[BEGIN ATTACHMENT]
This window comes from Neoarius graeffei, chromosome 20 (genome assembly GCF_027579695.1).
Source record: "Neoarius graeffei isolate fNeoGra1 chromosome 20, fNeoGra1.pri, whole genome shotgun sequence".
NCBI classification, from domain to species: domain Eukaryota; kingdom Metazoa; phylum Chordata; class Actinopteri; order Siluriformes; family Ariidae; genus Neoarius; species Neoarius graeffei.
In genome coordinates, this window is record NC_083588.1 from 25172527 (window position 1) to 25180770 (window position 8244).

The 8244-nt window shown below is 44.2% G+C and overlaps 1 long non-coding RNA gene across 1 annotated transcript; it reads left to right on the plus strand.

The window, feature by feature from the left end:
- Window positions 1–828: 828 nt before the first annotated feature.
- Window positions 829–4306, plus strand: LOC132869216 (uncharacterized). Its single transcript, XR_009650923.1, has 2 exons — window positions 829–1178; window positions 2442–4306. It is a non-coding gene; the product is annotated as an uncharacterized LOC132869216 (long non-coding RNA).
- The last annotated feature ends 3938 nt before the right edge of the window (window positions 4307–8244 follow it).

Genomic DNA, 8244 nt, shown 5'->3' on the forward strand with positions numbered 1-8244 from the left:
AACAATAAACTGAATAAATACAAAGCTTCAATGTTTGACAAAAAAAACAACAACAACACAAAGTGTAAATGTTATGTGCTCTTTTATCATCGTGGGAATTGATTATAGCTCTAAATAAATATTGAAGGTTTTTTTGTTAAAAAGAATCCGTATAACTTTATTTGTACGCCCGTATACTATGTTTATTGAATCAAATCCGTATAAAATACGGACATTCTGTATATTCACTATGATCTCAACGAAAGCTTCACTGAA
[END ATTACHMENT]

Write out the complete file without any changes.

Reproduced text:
This window comes from Neoarius graeffei, chromosome 20 (genome assembly GCF_027579695.1).
Source record: "Neoarius graeffei isolate fNeoGra1 chromosome 20, fNeoGra1.pri, whole genome shotgun sequence".
NCBI classification, from domain to species: domain Eukaryota; kingdom Metazoa; phylum Chordata; class Actinopteri; order Siluriformes; family Ariidae; genus Neoarius; species Neoarius graeffei.
In genome coordinates, this window is record NC_083588.1 from 25172527 (window position 1) to 25180770 (window position 8244).

The 8244-nt window shown below is 44.2% G+C and overlaps 1 long non-coding RNA gene across 1 annotated transcript; it reads left to right on the plus strand.

The window, feature by feature from the left end:
- Window positions 1–828: 828 nt before the first annotated feature.
- Window positions 829–4306, plus strand: LOC132869216 (uncharacterized). Its single transcript, XR_009650923.1, has 2 exons — window positions 829–1178; window positions 2442–4306. It is a non-coding gene; the product is annotated as an uncharacterized LOC132869216 (long non-coding RNA).
- The last annotated feature ends 3938 nt before the right edge of the window (window positions 4307–8244 follow it).

Genomic DNA, 8244 nt, shown 5'->3' on the forward strand with positions numbered 1-8244 from the left:
AACAATAAACTGAATAAATACAAAGCTTCAATGTTTGACAAAAAAAACAACAACAACACAAAGTGTAAATGTTATGTGCTCTTTTATCATCGTGGGAATTGATTATAGCTCTAAATAAATATTGAAGGTTTTTTTGTTAAAAAGAATCCGTATAACTTTATTTGTACGCCCGTATACTATGTTTATTGAATCAAATCCGTATAAAATACGGACATTCTGTATATTCACTATGATCTCAACGAAAGCTTCACTGAA